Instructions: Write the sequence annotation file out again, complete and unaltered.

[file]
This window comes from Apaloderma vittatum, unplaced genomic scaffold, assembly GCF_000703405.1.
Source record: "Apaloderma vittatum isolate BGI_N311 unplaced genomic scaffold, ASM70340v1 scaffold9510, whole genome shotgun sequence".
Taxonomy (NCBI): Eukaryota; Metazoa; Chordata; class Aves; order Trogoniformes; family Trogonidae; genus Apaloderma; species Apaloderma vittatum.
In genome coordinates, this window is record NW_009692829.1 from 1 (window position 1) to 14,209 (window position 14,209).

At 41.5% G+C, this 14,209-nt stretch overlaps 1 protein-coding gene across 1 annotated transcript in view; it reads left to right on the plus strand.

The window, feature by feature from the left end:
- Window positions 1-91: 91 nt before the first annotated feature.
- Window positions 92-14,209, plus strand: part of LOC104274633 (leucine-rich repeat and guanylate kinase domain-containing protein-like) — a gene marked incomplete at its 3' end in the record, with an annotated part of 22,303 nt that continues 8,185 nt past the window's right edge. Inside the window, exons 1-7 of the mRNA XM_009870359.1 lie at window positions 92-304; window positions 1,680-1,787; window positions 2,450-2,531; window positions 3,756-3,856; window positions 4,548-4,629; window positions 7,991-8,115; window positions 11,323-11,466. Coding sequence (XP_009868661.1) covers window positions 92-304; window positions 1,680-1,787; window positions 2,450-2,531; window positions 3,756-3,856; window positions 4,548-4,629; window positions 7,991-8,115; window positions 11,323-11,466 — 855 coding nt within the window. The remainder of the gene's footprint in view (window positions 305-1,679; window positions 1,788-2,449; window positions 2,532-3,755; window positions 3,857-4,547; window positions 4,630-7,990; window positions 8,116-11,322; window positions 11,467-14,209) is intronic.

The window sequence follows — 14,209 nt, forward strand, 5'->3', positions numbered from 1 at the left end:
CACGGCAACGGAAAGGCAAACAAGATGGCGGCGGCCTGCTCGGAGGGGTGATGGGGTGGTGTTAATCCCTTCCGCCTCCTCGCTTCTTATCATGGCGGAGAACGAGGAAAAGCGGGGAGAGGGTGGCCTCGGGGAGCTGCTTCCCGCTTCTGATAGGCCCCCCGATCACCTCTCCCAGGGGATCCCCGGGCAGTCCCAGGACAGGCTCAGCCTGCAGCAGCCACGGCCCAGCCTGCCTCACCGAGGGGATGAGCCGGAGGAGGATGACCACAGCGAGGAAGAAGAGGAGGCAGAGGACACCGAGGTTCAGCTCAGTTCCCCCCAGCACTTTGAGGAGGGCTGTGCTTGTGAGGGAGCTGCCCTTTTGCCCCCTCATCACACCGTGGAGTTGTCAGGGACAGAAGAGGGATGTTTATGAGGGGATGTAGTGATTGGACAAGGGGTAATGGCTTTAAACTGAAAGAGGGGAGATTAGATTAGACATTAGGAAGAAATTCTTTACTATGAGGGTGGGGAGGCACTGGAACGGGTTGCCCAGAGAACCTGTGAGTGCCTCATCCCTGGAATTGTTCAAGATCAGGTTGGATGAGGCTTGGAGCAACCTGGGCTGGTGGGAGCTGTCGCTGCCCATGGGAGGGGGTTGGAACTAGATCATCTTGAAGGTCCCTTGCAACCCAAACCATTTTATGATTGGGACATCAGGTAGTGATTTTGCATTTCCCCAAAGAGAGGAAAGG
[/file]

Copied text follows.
This window comes from Apaloderma vittatum, unplaced genomic scaffold, assembly GCF_000703405.1.
Source record: "Apaloderma vittatum isolate BGI_N311 unplaced genomic scaffold, ASM70340v1 scaffold9510, whole genome shotgun sequence".
Taxonomy (NCBI): Eukaryota; Metazoa; Chordata; class Aves; order Trogoniformes; family Trogonidae; genus Apaloderma; species Apaloderma vittatum.
In genome coordinates, this window is record NW_009692829.1 from 1 (window position 1) to 14,209 (window position 14,209).

At 41.5% G+C, this 14,209-nt stretch overlaps 1 protein-coding gene across 1 annotated transcript in view; it reads left to right on the plus strand.

The window, feature by feature from the left end:
- Window positions 1-91: 91 nt before the first annotated feature.
- Window positions 92-14,209, plus strand: part of LOC104274633 (leucine-rich repeat and guanylate kinase domain-containing protein-like) — a gene marked incomplete at its 3' end in the record, with an annotated part of 22,303 nt that continues 8,185 nt past the window's right edge. Inside the window, exons 1-7 of the mRNA XM_009870359.1 lie at window positions 92-304; window positions 1,680-1,787; window positions 2,450-2,531; window positions 3,756-3,856; window positions 4,548-4,629; window positions 7,991-8,115; window positions 11,323-11,466. Coding sequence (XP_009868661.1) covers window positions 92-304; window positions 1,680-1,787; window positions 2,450-2,531; window positions 3,756-3,856; window positions 4,548-4,629; window positions 7,991-8,115; window positions 11,323-11,466 — 855 coding nt within the window. The remainder of the gene's footprint in view (window positions 305-1,679; window positions 1,788-2,449; window positions 2,532-3,755; window positions 3,857-4,547; window positions 4,630-7,990; window positions 8,116-11,322; window positions 11,467-14,209) is intronic.

The window sequence follows — 14,209 nt, forward strand, 5'->3', positions numbered from 1 at the left end:
CACGGCAACGGAAAGGCAAACAAGATGGCGGCGGCCTGCTCGGAGGGGTGATGGGGTGGTGTTAATCCCTTCCGCCTCCTCGCTTCTTATCATGGCGGAGAACGAGGAAAAGCGGGGAGAGGGTGGCCTCGGGGAGCTGCTTCCCGCTTCTGATAGGCCCCCCGATCACCTCTCCCAGGGGATCCCCGGGCAGTCCCAGGACAGGCTCAGCCTGCAGCAGCCACGGCCCAGCCTGCCTCACCGAGGGGATGAGCCGGAGGAGGATGACCACAGCGAGGAAGAAGAGGAGGCAGAGGACACCGAGGTTCAGCTCAGTTCCCCCCAGCACTTTGAGGAGGGCTGTGCTTGTGAGGGAGCTGCCCTTTTGCCCCCTCATCACACCGTGGAGTTGTCAGGGACAGAAGAGGGATGTTTATGAGGGGATGTAGTGATTGGACAAGGGGTAATGGCTTTAAACTGAAAGAGGGGAGATTAGATTAGACATTAGGAAGAAATTCTTTACTATGAGGGTGGGGAGGCACTGGAACGGGTTGCCCAGAGAACCTGTGAGTGCCTCATCCCTGGAATTGTTCAAGATCAGGTTGGATGAGGCTTGGAGCAACCTGGGCTGGTGGGAGCTGTCGCTGCCCATGGGAGGGGGTTGGAACTAGATCATCTTGAAGGTCCCTTGCAACCCAAACCATTTTATGATTGGGACATCAGGTAGTGATTTTGCATTTCCCCAAAGAGAGGAAAGG